Mississippi River

National Weather Service

Thanks to more rain in recent weeks, river levels around the Quad Cities are still above flood stage and not likely to fall much through next week.

River Levels Rising

Oct 2, 2019
National Weather Service

The predicted crest for the Mississippi River in the Quad Cities has been raised since Tuesday, but only by several tenths of a foot. The National Weather Service now says the river should rise from Wednesday's level of one foot below flood stage, and reach 2.3 feet over flood stage by Saturday. 

Herb Trix / WVIK News

Local governments in Illinois can now apply for federal funds to help pay for this year's flood fight. President Donald Trump has granted Governor J. B. Pritzker's request for a federal disaster declaration. It includes 27 counties in Illinois, including the Quad Cities area. So far, federal assistance for individuals is not included. 

On Midwest Week, how the long spring flood affected the Quad Cities River Bandits and a look back at their mostly successful season.

Scott County Board of Supervisors

The Quad Cities may take a different approach to promoting transportation and trade on the Mississippi River.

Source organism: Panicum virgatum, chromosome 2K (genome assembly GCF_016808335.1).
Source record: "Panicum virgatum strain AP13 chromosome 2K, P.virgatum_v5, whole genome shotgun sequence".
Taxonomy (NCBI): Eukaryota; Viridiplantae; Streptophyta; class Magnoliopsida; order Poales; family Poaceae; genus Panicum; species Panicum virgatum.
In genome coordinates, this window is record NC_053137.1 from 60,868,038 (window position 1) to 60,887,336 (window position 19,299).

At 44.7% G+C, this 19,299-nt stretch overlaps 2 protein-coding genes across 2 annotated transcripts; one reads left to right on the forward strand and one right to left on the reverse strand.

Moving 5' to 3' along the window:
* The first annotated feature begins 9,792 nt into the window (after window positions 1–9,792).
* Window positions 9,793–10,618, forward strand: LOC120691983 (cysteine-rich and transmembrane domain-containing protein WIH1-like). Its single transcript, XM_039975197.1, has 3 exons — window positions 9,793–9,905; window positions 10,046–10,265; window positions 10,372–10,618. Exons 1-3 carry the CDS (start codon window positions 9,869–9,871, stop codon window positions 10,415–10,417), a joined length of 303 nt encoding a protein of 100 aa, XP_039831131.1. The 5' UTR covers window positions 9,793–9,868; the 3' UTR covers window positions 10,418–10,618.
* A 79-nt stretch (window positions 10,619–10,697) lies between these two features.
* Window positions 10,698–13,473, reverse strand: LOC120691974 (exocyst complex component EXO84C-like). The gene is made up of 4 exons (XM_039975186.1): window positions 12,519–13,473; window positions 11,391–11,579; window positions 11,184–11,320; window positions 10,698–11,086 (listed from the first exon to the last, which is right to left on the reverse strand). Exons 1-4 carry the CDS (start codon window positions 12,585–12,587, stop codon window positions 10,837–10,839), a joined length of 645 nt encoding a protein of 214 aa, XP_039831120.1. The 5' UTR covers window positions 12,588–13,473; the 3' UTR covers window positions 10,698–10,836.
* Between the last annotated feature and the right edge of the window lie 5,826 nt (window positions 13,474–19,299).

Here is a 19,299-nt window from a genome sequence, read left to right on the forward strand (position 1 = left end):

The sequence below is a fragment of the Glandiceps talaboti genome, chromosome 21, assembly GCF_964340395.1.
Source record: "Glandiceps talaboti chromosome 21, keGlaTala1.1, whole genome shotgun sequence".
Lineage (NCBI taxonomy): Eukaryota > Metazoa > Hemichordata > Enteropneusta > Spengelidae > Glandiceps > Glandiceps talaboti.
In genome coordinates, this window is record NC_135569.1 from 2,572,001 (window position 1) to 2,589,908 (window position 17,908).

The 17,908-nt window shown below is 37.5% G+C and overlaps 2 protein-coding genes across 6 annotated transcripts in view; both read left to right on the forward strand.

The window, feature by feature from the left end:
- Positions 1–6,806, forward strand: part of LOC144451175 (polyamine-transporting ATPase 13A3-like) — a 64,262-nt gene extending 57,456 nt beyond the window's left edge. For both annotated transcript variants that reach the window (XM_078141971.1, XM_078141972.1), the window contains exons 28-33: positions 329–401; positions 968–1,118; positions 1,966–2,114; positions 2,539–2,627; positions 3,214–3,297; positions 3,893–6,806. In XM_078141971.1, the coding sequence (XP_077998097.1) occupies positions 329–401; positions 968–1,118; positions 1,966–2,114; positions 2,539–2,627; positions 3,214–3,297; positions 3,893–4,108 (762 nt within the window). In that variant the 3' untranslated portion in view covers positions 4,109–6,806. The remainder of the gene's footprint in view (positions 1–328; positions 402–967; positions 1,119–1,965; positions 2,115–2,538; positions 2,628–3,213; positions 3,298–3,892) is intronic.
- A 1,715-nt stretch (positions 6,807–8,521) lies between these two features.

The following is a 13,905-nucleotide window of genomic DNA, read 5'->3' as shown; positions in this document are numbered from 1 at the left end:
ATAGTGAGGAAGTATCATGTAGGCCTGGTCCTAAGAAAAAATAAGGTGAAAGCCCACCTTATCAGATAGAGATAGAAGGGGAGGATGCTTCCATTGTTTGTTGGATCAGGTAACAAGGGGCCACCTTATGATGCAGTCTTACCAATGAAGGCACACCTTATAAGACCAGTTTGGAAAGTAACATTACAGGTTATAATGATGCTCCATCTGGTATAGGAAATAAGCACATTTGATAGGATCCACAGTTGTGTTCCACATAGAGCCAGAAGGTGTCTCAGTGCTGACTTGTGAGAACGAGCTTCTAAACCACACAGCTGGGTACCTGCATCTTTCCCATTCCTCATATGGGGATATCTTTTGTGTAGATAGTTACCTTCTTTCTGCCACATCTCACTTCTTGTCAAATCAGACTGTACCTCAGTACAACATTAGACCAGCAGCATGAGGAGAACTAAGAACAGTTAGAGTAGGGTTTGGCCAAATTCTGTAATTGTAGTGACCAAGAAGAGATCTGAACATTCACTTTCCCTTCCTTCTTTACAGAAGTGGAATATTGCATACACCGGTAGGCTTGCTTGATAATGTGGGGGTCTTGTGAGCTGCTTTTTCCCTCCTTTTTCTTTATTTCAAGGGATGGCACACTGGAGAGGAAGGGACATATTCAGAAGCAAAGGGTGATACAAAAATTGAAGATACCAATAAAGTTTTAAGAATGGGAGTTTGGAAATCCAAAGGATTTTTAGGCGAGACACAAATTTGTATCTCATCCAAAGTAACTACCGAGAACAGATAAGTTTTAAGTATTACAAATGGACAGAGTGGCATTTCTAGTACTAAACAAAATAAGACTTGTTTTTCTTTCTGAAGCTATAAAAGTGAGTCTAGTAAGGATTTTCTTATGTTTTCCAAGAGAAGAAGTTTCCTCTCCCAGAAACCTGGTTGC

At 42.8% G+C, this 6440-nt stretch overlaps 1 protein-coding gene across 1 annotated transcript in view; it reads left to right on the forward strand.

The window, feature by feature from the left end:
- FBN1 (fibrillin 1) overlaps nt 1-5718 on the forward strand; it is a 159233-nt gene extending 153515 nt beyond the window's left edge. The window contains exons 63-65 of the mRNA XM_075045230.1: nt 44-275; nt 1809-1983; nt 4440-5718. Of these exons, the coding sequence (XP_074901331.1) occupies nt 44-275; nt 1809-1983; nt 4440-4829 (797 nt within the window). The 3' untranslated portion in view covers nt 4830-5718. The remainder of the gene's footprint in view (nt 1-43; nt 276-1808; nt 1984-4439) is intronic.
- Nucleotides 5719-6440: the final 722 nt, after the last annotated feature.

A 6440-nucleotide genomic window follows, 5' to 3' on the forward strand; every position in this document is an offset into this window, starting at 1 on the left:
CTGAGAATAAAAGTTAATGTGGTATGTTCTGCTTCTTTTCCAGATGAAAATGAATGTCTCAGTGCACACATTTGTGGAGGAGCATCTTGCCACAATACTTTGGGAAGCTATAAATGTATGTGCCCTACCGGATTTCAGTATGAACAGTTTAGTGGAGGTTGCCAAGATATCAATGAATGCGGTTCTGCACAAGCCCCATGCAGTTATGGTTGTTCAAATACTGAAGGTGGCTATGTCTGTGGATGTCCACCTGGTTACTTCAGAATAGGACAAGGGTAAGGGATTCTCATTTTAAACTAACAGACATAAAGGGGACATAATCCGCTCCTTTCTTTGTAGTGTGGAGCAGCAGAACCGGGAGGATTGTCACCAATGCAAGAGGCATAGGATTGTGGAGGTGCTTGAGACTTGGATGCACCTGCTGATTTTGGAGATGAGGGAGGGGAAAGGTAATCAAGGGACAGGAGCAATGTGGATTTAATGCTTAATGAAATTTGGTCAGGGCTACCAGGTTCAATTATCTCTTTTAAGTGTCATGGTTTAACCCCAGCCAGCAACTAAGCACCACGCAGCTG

Police are trying to figure out what happened to a man from West Chicago, whose body was found Sunday afternoon in the Mississippi River near Andalusia. 

Anderson 400 Certification Team

Hundreds of acres near the Quad Cities, and overlooking the Mississippi River, are now ready for development. Wednesday Iowa Governor Kim Reynolds toured the property and officially added the Anderson Green Business Park to the state's list of "certified sites."

Herb Trix / WVIK News

As cities and counties figure out how much money they spent fighting this year's record-setting flood, the Corps of Engineers and two other groups are working on long term solutions.

Michelle O'Neill reports Mississippi River communities and five states are taking a different approach to managing the river and preventing flood damage.


Davenport Ponders a Wall It Has Long Rejected

Jul 29, 2019
WVIK News / WVIK News

Hundreds of communities line the Mississippi River on its 2,348-mile journey to the Gulf of Mexico, but Davenport, Iowa, stands out for the simple reason that people there can actually dip their toes in the river without scaling a flood wall, levee or other impediment.

https://tinyurl.com/yxwc4mg3 / City of Davenport, Iowa

Technically, Davenport's temporary flood barrier failed because of a lack of friction, and the force of the Mississippi River overcame its weight. A new report says several other factors contributed to the breach on April 30th.

In May, the city asked the Corps of Engineers to investigate the cause of the failure. And the engineers have now presented their report to the Davenport City Council.

Michelle O'Neill reports.


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